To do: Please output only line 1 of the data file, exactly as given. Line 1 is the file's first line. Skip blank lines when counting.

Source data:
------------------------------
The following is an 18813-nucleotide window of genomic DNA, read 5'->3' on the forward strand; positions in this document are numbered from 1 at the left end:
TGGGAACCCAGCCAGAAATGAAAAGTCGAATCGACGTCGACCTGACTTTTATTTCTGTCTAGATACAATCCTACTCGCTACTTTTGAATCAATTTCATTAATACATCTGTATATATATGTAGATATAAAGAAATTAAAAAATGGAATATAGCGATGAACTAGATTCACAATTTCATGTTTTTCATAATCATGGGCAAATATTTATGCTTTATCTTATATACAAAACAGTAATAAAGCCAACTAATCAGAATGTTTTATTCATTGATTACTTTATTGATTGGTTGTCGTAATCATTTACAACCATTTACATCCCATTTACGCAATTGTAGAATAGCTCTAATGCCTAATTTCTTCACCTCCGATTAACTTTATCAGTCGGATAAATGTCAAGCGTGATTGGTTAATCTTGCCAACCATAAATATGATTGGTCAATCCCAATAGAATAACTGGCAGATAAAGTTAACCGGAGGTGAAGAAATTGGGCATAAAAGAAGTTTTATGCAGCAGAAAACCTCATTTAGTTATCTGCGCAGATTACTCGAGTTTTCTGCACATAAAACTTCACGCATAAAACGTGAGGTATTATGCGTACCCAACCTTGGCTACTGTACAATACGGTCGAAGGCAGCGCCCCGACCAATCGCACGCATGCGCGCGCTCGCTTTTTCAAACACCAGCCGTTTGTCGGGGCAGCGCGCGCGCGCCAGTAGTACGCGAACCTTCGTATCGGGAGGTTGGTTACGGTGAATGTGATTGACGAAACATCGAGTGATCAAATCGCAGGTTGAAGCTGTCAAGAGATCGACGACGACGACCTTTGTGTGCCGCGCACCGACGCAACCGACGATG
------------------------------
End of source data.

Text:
The following is an 18813-nucleotide window of genomic DNA, read 5'->3' on the forward strand; positions in this document are numbered from 1 at the left end: